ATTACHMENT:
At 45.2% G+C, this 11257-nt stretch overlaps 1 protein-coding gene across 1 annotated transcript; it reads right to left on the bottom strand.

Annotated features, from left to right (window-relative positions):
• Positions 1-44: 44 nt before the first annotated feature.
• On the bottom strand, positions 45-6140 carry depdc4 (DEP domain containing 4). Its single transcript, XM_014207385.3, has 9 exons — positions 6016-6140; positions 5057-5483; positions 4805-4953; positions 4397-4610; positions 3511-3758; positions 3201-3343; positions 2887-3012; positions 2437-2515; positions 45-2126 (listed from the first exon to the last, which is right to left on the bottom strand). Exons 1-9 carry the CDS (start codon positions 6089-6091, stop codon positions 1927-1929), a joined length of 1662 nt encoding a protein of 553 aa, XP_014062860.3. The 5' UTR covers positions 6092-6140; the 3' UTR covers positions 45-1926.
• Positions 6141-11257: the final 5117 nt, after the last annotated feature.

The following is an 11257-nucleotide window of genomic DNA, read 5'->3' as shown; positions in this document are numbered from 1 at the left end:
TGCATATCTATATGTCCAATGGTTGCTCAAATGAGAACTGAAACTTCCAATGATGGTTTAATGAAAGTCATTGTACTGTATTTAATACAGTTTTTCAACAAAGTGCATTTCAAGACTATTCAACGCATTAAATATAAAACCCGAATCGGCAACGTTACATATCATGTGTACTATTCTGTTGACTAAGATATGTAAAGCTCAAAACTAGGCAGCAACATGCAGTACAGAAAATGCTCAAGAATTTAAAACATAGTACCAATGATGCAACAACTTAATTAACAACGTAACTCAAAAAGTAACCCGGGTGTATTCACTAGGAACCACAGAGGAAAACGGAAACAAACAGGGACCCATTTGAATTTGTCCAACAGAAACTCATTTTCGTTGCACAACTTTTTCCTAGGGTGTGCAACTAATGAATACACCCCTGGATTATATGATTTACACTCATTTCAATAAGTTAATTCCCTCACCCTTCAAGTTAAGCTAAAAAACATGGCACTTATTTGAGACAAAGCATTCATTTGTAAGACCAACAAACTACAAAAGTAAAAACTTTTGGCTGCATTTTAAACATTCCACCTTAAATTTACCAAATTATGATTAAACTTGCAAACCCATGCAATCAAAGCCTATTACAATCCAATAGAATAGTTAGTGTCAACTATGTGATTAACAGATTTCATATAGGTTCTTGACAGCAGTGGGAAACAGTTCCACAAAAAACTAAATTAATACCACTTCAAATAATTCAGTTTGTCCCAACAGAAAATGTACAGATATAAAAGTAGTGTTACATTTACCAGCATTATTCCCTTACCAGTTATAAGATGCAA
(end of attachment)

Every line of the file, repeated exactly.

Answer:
At 45.2% G+C, this 11257-nt stretch overlaps 1 protein-coding gene across 1 annotated transcript; it reads right to left on the bottom strand.

Annotated features, from left to right (window-relative positions):
• Positions 1-44: 44 nt before the first annotated feature.
• On the bottom strand, positions 45-6140 carry depdc4 (DEP domain containing 4). Its single transcript, XM_014207385.3, has 9 exons — positions 6016-6140; positions 5057-5483; positions 4805-4953; positions 4397-4610; positions 3511-3758; positions 3201-3343; positions 2887-3012; positions 2437-2515; positions 45-2126 (listed from the first exon to the last, which is right to left on the bottom strand). Exons 1-9 carry the CDS (start codon positions 6089-6091, stop codon positions 1927-1929), a joined length of 1662 nt encoding a protein of 553 aa, XP_014062860.3. The 5' UTR covers positions 6092-6140; the 3' UTR covers positions 45-1926.
• Positions 6141-11257: the final 5117 nt, after the last annotated feature.

The following is an 11257-nucleotide window of genomic DNA, read 5'->3' as shown; positions in this document are numbered from 1 at the left end:
TGCATATCTATATGTCCAATGGTTGCTCAAATGAGAACTGAAACTTCCAATGATGGTTTAATGAAAGTCATTGTACTGTATTTAATACAGTTTTTCAACAAAGTGCATTTCAAGACTATTCAACGCATTAAATATAAAACCCGAATCGGCAACGTTACATATCATGTGTACTATTCTGTTGACTAAGATATGTAAAGCTCAAAACTAGGCAGCAACATGCAGTACAGAAAATGCTCAAGAATTTAAAACATAGTACCAATGATGCAACAACTTAATTAACAACGTAACTCAAAAAGTAACCCGGGTGTATTCACTAGGAACCACAGAGGAAAACGGAAACAAACAGGGACCCATTTGAATTTGTCCAACAGAAACTCATTTTCGTTGCACAACTTTTTCCTAGGGTGTGCAACTAATGAATACACCCCTGGATTATATGATTTACACTCATTTCAATAAGTTAATTCCCTCACCCTTCAAGTTAAGCTAAAAAACATGGCACTTATTTGAGACAAAGCATTCATTTGTAAGACCAACAAACTACAAAAGTAAAAACTTTTGGCTGCATTTTAAACATTCCACCTTAAATTTACCAAATTATGATTAAACTTGCAAACCCATGCAATCAAAGCCTATTACAATCCAATAGAATAGTTAGTGTCAACTATGTGATTAACAGATTTCATATAGGTTCTTGACAGCAGTGGGAAACAGTTCCACAAAAAACTAAATTAATACCACTTCAAATAATTCAGTTTGTCCCAACAGAAAATGTACAGATATAAAAGTAGTGTTACATTTACCAGCATTATTCCCTTACCAGTTATAAGATGCAA